Post by redfjniner on Feb 17, 2015 17:19:38 GMT -7
Installed Mud Flap:
A few weeks ago, I did a ride to the coast and had to do 2 miles on muddy gravel road. After words I noticed the grim build up on the rear shock. Now the FZ has 5500 miles on it and at no time did I ever have this much dirt on the rear shock. In fact the FZ is cleaner and newer looking than the FJ at only 400 miles. Most bikes have a mud flap to protect the rear shock, also they don't have a tire hugger either, but the hugger on the FJ is kind of lame, really not long enough to do any good. There is lots of grim making its way back to the rear shock. It needs a mud flap. So I took one off the FJR and positioned it and saw that it would work, only I took off on the bike to p/u my heated grips and it fell off. Checking the internet, I found universal mud flaps for around $15. I headed over to a MC shop and on the way stopped at the local plumbing supply store. I picked up a package of red sheet rubber that looked about the right size. $3.65. I positioned it and it fit almost perfectly. I tappered the bottom and notched out for the brake line.
looking at shock from rear. Note the dirt on the fender and around other parts. I cleaned the shock.
Also note that this FJ has the saddle bag lower brackets installed and there is a cross member, to which I am going to attached the mud flap. Here is the red rubber piece that has be trimmed to fit in the swing arm behind the shock and for the brake line. I cut the holes using a 22LR shell as a punch to make the holes.
After making the holes in the rubber, I maked the cross member and used a punch to set the location to drill. I was going to do this with it on the bike, but then decided to remove the cross member and drill and tap the holes for the 6mm fairing bolts i had left over from my FJR. I also painted the rubber flap with a flexible black bumper paint.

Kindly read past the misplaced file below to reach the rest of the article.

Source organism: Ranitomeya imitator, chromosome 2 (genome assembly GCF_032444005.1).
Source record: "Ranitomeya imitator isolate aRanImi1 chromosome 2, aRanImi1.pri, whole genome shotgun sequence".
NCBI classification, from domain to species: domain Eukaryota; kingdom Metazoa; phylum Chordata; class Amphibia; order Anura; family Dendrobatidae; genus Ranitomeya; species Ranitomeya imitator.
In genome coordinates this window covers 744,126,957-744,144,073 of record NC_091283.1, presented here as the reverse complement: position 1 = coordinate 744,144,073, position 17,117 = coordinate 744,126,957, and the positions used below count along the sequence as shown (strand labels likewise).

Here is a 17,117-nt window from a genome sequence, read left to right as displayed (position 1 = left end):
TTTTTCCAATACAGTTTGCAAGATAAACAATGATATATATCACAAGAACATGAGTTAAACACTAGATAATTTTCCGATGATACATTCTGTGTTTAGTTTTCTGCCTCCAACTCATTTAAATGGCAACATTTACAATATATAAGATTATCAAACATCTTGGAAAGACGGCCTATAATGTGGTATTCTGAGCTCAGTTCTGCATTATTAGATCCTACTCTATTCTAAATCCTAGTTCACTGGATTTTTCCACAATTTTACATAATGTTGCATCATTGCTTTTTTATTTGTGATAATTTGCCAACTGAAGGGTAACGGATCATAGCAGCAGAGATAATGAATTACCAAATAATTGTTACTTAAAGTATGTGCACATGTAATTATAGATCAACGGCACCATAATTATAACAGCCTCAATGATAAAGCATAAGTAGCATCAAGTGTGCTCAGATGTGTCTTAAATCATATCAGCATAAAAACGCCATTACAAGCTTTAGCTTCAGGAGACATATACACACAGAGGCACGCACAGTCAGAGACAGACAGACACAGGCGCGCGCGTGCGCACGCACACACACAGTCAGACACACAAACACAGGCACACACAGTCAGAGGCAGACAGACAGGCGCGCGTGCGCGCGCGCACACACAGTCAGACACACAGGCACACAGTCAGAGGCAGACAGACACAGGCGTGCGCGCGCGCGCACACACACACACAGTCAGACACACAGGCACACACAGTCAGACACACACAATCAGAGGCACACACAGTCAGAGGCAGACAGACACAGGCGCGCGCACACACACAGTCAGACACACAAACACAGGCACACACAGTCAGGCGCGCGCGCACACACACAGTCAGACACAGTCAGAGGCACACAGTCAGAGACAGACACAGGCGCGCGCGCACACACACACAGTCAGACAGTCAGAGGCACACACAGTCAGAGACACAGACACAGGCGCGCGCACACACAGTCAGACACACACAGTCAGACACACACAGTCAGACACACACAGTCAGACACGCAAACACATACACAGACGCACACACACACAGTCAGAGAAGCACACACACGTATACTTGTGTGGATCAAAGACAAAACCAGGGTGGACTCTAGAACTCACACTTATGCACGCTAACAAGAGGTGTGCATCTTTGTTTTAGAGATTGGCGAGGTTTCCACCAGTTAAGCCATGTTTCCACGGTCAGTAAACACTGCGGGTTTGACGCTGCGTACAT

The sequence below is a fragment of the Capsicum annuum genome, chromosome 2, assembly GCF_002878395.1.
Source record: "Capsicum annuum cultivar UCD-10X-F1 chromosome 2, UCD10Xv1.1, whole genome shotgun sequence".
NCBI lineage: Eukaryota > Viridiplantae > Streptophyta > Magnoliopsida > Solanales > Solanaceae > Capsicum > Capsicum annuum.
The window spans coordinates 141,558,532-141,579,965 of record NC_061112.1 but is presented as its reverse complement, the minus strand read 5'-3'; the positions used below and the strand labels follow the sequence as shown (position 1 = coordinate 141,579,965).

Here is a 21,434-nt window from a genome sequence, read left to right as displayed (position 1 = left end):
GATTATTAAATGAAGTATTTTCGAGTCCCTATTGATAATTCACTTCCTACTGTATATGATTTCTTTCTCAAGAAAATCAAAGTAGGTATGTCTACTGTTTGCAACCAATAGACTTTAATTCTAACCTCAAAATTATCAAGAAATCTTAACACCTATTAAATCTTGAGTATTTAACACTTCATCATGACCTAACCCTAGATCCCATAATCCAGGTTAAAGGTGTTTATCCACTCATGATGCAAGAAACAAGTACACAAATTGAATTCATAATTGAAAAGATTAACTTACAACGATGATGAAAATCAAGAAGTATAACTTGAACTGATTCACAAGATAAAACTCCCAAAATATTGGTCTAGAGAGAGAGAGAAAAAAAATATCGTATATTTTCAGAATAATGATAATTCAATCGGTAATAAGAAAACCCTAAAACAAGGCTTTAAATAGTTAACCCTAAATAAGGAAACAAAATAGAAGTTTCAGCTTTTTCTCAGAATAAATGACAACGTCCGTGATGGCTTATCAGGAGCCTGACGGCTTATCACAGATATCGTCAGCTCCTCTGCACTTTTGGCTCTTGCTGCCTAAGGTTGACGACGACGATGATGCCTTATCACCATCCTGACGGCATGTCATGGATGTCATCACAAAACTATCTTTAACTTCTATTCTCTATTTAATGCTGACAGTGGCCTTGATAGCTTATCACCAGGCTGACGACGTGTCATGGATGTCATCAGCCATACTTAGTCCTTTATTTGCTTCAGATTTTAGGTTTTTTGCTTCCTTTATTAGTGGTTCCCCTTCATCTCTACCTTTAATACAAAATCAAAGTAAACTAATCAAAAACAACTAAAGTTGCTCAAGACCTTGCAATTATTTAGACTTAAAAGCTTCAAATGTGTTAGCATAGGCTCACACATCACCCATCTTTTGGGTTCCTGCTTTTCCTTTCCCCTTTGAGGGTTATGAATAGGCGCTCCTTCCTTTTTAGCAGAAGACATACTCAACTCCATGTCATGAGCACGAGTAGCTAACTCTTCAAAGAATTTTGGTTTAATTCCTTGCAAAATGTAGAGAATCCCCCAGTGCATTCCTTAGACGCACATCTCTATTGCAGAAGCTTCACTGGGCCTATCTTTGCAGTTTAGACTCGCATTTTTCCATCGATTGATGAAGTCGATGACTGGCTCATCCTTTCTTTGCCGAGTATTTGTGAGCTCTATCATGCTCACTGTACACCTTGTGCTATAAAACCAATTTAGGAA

Put a couple lock nuts on the back.
Bolted it back to the Side Bag brackets and tucked the bottom down between the shock and the swing arm.
Final job complete. Should keep the shock cleaner. Since I do 2K-6K trips all summer, a gritty grim laying on the shock for days could cause an issue and cause the failure of the seal. Since it is hard to get to to clean, I felt this was a necessity for a touring bike.
Last Edit: Feb 17, 2015 17:27:07 GMT -7 by redfjniner
Post by redfjniner on Feb 18, 2015 14:40:57 GMT -7
The swing arm is powder coated on my FJR (and the FJ) and the rubber mud flap has be rubbing for 10 years and over 140,000 miles and I have never noticed because you can't see it anyway. Same here on the FJ. Should not be a problem. Of course the FJR's swing arm is silver over alum. while the FJ is black over alum. Still don't think it will be a problem. Will let you know next year after I put 25K on the bike.
Last Edit: Feb 18, 2015 17:47:36 GMT -7 by redfjniner
Sweet fix. Better than mine, which was to cut a 7x7 inch square of black rubber impregnated gasket material, trim around the brake line and use the preexisting holes in the small cross member with 5/16 inch long rivets and backer plates. No where near as pretty as yours.
2015 Grey FJ09 with a few tweaks, 2007 HD Street Glide - Good Bike + Good Friends = Good Day.
Post by checkereddemon on Jan 28, 2016 12:16:04 GMT -7
Great job, that's using the old noggin! I did something very similar for one of my Bandits on the front fender, a home made Fenda Extenda, if you will. I found a piece of black, semi-rigid plastic in the garage - I think my wife used the stuff for landscaping, probably cost all of $2.00 - trimmed it to fit and then glued it to the fender using some Gorilla Glue. I put over 4 years and 30,000 mi. on it and it's still on there according to the bike's new owner <g>.
I'm going to copy your great idea and ward off any nastiness from getting all over the FJ's clean and shiny rear suspension. Thanks for the idea, ya done good, son!!